This Is Acting
Two and a half stars
In many ways, Sia Furler is an unlikely pop star — at the very least, at the age of 40 she’s at an unlikely time in her life to have just reached the peak of her commercial powers. The Australian’s career has worked somewhat in reverse: she made a small fortune as a behind-the-scenes pop songwriter before stepping out of the shadows to similarly unit-shifting effect when her long-standing solo endeavours took flight.
But Furler wields a touch more authenticity than the average multimillionaire — she has lived through plenty in her four decades on Earth, haunted by the death of a boyfriend, a prolonged period of substance abuse and a flamboyant personal life.
This Is Acting holds a mirror up to all of this, with a backstory that muddies the divide between star and song-writer-for-hire even further: the tracks were rejected by artists such as Adele and Rihanna, hence that knowing album title.
You could certainly imagine the former belting out Alive, the album's melodramatic first hit single, in a sepia-toned music video with leaves blowing everywhere. Its simplicity is a personification of Furler's broad-strokes approach to her art, but when she repeatedly howls "I'm still breathing", there is actual sweat and tears behind what, in another larynx, could simply suggest empty clichés.
Kanye West's supposed multimillion-dollar debts might be eased by his writing credit on the less-than-memorable Reaper, although it sounds little like the opinion-splitting rapper's day job. The same can't be said of Cheap Thrills, a song deemed surplus to requirements by Rihanna — it's so stylistically suited for the artist it was initially intended for that it overshadows Furler's performance, despite her best efforts at almost-Caribbean-flecked pronunciation.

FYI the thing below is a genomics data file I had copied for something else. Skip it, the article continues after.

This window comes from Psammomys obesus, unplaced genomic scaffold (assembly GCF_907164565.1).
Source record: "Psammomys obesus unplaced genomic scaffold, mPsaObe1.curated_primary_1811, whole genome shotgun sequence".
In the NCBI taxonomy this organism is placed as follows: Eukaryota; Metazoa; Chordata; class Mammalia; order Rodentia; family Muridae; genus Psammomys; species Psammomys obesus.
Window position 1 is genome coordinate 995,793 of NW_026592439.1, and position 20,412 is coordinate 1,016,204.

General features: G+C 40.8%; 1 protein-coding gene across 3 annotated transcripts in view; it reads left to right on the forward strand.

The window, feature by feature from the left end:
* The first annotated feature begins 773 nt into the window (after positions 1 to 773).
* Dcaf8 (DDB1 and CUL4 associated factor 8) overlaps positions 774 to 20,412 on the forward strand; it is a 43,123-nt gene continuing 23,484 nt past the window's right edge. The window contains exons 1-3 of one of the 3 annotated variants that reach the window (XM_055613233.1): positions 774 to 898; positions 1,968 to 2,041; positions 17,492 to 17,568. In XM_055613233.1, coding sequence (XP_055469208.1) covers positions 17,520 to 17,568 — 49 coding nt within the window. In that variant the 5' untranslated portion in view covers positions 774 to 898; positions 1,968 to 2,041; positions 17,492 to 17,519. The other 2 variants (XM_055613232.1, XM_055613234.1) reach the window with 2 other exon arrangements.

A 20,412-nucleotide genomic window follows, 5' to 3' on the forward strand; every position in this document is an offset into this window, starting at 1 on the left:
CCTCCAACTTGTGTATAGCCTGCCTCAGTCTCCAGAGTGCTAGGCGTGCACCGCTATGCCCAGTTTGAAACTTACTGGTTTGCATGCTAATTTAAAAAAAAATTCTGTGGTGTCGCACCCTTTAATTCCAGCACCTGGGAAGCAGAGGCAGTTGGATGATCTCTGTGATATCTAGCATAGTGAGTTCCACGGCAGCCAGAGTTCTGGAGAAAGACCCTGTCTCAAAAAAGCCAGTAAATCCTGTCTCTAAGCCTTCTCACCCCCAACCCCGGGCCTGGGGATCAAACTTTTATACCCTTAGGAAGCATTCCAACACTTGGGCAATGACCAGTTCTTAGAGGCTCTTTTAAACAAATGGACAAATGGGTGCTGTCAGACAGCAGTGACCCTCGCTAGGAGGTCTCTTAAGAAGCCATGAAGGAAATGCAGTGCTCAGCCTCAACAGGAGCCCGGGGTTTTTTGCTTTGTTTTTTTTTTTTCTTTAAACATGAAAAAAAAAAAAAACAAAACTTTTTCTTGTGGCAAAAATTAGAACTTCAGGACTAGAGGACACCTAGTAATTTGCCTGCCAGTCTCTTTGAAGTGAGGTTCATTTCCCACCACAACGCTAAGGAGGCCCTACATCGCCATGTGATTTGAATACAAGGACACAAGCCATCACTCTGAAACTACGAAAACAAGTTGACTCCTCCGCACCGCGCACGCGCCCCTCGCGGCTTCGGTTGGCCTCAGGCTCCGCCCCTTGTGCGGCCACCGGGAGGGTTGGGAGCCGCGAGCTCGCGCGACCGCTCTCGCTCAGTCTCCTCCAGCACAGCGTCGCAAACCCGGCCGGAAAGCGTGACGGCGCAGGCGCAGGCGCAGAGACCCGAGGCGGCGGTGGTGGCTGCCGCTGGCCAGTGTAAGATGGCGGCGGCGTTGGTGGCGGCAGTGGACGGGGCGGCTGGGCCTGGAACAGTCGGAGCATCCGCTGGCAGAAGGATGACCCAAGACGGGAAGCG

Elsewhere, she occasionally falls back on her rather recognisable formula — pick word as slightly clumsy metaphor for emotion/circumstance, hammer said word to death throughout song until it becomes catch-all motivational mantra. Unstoppable is a prime example, with added 1980s power ballad-ish sheen.
But that's kind of the key, here. Furler knows what the people want, and she's delivering it with the consistency of a manufacturing plant. If you stop thinking of This Is Acting as art, and instead view it as an expertly executed product, then it becomes all the more impressive.